August 2014
Volume 14, Issue 10
Free
Vision Sciences Society Annual Meeting Abstract  |   August 2014
Neural correlates of amblyopia in foveal and parafoveal visual cortex of amblyopic macaque monkeys
Author Affiliations
  • Christopher Shooner
    Center for Neural Science, New York University
  • Najib J. Majaj
    Center for Neural Science, New York University
  • Romesh D. Kumbhani
    Center for Neural Science, New York University
  • Luke E. Hallum
    Center for Neural Science, New York University
  • Corey M. Ziemba
    Center for Neural Science, New York University
  • J. Anthony Movshon
    Center for Neural Science, New York University
  • Lynne Kiorpes
    Center for Neural Science, New York University
Journal of Vision August 2014, Vol.14, 689. doi:10.1167/14.10.689
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      Christopher Shooner, Najib J. Majaj, Romesh D. Kumbhani, Luke E. Hallum, Corey M. Ziemba, J. Anthony Movshon, Lynne Kiorpes; Neural correlates of amblyopia in foveal and parafoveal visual cortex of amblyopic macaque monkeys. Journal of Vision 2014;14(10):689. doi: 10.1167/14.10.689.

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      © ARVO (1962-2015); The Authors (2016-present)

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Abstract

Amblyopia is a developmental disorder in which spatial vision is impaired in one eye. The physiological basis for amblyopia is unknown, but previous work has shown that the amblyopic eye often influences fewer cortical neurons than the non-amblyopic eye, and that these neurons prefer lower spatial frequencies on average. Earlier studies relied on single electrode recordings made in the representation of the parafovea in V1. We have now used 96-electrode arrays to record neuronal populations representing foveal and parafoveal visual space in areas V1 and V2 of 5 anesthetized and paralyzed macaques, 4 amblyopes and 1 control. Two amblyopes were anisometropic and two were strabismic. We recorded single neurons and multiunit clusters representing eccentricities between 0.5˚ and 5˚. A binocular mirror system allowed independent visual stimulation of each eye. We presented filtered spatiotemporal noise, each sample of which contained power in one of 6 spatial frequency bands with center frequencies ranging from 0.5 to 16 c/deg. We quantified eye dominance and spatial frequency preference for each recording site. All amblyopes tested showed eye dominance bias greater than that seen in the control animal. This bias was significantly greater in the fovea than in the near periphery in 3 of 4 amblyopes; one deep amblyope showed a strong bias at all eccentricities. In both anisometropic amblyopes, neurons driven by the dominant eye preferred higher spatial frequencies than those driven by the non-dominant eye, independently of eccentricity. This effect was evident in the foveal representation of one strabismic animal and altogether absent in the other animal. These observations confirm that experimental amblyopia affects both eye dominance and spatial frequency preference in early visual cortex. These effects depend both on the type of amblyopia (strabismic vs anisometropic) and on location in the visual field.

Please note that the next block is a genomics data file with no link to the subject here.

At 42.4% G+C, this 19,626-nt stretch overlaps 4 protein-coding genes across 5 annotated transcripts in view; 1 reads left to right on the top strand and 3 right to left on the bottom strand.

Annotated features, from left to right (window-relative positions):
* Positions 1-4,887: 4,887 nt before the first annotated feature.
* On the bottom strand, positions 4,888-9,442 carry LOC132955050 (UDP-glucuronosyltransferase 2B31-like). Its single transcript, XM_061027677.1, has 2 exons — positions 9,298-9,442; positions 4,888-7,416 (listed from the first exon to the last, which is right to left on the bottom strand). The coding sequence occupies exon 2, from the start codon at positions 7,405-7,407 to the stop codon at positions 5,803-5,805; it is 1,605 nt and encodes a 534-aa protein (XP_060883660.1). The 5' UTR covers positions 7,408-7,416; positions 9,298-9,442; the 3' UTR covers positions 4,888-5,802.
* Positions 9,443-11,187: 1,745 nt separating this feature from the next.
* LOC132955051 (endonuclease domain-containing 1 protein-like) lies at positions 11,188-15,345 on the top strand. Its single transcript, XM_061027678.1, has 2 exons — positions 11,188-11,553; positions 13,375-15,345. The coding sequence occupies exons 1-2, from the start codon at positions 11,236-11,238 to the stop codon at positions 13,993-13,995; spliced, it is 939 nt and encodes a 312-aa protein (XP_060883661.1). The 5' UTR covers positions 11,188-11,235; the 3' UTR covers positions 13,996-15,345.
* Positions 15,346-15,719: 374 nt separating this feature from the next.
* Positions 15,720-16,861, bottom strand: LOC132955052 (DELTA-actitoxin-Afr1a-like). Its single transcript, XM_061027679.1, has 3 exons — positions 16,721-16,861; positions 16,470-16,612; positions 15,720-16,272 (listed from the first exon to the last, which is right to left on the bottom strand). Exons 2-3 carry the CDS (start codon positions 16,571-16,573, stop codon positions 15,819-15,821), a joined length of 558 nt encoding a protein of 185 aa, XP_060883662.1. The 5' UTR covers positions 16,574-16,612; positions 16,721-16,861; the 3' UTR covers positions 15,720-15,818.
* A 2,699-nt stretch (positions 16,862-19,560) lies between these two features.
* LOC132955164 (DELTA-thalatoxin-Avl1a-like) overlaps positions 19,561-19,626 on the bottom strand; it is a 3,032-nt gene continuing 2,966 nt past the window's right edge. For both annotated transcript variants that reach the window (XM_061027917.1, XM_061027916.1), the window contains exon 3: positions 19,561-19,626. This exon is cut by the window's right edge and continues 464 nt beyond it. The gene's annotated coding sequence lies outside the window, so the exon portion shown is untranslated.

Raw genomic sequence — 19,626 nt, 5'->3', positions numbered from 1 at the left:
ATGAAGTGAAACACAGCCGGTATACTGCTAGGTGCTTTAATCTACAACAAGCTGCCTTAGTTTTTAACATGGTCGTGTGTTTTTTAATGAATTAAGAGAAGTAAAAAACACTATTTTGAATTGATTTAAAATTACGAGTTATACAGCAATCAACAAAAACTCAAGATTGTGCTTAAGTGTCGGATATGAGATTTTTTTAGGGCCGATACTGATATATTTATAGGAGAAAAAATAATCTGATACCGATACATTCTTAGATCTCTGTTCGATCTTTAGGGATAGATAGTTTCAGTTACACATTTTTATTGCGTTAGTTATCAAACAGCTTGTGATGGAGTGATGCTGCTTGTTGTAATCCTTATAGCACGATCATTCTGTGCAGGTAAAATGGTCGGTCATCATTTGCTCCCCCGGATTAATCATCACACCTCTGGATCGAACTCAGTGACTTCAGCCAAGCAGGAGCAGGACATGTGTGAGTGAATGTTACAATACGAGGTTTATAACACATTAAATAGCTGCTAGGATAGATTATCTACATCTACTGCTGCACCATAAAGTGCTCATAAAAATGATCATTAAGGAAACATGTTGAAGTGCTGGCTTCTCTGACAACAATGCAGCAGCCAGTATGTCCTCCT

Meeting abstract presented at VSS 2014

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